"Look, Charlie, let's face it. We all know that Christmas is a big commercial racket. It's run by a big eastern syndicate, you know."
- Lucy Van Pelt (1965)
As a child, growing up in the 70s, the Christmas season was something that happened in December. In our home there was a German Adventskalender with little chocolates behind the paper doors to help you count down to December 25th. Sometime in the 90s it got moved forward to the last week of November. But even in 1995, my first year dressing windows at Bergdorf Goodman in New York, the spectacular Christmas window displays did not go in until the Tuesday before Thanksgiving. Nowadays Christmas is a two month long retail extravaganza beginning the day after Halloween. Even in Japan.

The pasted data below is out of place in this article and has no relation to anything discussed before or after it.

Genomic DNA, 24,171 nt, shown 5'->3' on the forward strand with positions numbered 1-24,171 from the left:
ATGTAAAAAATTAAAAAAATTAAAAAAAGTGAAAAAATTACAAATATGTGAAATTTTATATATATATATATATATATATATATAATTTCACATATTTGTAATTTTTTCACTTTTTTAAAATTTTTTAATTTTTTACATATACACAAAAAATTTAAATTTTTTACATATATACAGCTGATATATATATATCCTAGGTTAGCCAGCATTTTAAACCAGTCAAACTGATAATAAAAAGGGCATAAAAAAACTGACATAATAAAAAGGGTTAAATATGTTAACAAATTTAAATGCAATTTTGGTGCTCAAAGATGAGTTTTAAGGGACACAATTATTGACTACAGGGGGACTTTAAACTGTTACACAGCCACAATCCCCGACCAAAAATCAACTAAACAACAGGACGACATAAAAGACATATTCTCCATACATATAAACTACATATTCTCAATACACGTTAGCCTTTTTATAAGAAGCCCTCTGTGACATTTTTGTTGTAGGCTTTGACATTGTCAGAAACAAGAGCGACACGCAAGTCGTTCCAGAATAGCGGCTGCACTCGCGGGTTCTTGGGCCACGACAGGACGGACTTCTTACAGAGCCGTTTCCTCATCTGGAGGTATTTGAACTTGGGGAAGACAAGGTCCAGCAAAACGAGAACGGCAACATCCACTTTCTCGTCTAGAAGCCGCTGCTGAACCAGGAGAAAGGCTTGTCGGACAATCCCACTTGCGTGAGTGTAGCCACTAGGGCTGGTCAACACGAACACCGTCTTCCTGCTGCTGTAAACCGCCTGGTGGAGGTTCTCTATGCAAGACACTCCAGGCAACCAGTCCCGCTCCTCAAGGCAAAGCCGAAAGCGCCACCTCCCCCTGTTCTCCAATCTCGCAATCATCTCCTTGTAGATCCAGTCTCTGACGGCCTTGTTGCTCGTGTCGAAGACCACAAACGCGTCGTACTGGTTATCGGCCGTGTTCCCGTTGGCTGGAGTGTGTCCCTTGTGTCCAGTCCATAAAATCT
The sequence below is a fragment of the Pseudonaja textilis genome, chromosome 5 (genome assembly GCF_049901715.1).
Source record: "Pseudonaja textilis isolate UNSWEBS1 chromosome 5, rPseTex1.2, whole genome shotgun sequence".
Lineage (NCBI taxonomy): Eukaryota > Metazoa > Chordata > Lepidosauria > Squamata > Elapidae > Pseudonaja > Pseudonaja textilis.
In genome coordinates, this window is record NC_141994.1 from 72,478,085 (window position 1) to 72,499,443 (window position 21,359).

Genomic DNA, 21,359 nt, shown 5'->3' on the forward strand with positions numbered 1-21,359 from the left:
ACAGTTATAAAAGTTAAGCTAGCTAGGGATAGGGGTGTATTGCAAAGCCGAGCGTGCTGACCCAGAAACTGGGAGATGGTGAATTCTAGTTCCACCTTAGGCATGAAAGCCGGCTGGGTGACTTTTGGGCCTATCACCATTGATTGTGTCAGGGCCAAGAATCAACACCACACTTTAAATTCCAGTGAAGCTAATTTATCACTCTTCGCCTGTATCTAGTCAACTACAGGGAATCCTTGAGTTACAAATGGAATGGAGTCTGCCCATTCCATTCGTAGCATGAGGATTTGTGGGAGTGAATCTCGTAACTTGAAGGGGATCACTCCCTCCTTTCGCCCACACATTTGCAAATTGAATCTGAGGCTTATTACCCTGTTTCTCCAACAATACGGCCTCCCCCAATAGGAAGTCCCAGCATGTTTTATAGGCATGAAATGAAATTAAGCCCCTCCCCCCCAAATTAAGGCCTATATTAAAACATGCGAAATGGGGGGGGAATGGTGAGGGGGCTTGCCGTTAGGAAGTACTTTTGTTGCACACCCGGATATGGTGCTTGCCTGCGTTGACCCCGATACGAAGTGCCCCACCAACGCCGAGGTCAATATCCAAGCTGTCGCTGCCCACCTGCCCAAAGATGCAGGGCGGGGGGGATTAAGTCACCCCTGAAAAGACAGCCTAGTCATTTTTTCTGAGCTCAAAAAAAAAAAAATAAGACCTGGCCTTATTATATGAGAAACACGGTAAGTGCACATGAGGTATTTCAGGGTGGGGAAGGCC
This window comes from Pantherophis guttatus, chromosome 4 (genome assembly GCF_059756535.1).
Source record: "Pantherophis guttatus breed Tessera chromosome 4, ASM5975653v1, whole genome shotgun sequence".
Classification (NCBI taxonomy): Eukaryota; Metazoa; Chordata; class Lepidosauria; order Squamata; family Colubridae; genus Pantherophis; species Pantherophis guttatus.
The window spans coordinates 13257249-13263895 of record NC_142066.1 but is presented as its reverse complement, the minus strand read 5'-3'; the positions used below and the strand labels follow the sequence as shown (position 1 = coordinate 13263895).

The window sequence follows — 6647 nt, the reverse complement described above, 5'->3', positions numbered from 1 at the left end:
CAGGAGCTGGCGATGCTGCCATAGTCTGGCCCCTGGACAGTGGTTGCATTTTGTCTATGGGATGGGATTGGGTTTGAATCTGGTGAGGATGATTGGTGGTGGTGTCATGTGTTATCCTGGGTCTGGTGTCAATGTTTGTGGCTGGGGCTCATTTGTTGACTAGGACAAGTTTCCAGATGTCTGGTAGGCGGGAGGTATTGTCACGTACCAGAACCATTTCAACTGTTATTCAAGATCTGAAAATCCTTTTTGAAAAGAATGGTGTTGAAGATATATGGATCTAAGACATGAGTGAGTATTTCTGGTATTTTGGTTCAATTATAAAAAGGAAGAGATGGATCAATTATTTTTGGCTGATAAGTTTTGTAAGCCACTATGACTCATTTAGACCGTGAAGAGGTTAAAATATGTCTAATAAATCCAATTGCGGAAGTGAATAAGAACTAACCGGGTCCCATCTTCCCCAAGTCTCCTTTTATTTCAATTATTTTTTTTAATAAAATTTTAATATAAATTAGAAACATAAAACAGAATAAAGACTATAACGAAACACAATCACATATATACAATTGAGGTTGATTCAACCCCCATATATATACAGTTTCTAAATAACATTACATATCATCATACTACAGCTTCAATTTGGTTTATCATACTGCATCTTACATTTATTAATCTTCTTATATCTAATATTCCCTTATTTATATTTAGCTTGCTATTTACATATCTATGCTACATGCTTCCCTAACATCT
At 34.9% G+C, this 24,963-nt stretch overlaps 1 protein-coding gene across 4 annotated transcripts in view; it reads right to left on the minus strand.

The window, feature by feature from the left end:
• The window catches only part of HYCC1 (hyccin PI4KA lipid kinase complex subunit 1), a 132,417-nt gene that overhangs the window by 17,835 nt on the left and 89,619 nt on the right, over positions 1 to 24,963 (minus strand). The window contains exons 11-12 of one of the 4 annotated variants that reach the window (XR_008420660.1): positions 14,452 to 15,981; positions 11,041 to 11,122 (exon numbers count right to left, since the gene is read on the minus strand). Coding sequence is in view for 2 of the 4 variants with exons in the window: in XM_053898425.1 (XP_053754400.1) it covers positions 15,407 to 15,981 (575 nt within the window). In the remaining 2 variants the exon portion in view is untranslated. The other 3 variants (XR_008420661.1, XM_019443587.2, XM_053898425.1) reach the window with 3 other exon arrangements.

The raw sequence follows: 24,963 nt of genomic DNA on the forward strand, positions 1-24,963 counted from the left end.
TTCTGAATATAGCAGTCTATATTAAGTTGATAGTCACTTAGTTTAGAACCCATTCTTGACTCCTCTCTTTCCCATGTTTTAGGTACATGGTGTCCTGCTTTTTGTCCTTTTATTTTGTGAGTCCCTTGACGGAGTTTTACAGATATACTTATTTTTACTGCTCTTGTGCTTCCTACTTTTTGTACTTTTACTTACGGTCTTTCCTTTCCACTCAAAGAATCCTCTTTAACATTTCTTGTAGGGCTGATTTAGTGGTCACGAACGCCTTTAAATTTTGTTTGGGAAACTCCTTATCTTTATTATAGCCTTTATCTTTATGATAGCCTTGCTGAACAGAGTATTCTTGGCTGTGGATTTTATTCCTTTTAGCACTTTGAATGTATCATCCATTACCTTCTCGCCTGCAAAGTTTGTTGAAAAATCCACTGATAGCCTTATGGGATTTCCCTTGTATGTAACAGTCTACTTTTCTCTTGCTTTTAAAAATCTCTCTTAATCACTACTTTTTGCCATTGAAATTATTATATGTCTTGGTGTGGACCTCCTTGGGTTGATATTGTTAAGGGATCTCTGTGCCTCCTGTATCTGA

I was surprised to see Christmas decorations up in Kyoto on the 1st of November. It's odd for many reasons, first being that Japan is not a Christian nation. But like Lucy says in the quote from "A Charlie Brown Christmas" above, Christmas in America is a "big commercial racket". It has almost nothing to do with religion. But what makes it even more odd is that it is Christmas that is being sold to the Japanese. There is no religiously neutral "Happy Holidays" sloganeering, which would sort of make sense in a society where about 70% of the population claim no religious affiliation. The funniest part, from what I understand, is that there is no actual Christmas celebration. December 25th comes and goes like any other day in Japan. No Santa Claus, no Jesus, no eggnog. So it really is just a "big commercial racket", a way for retailers to try and sell extra stuff. Or not.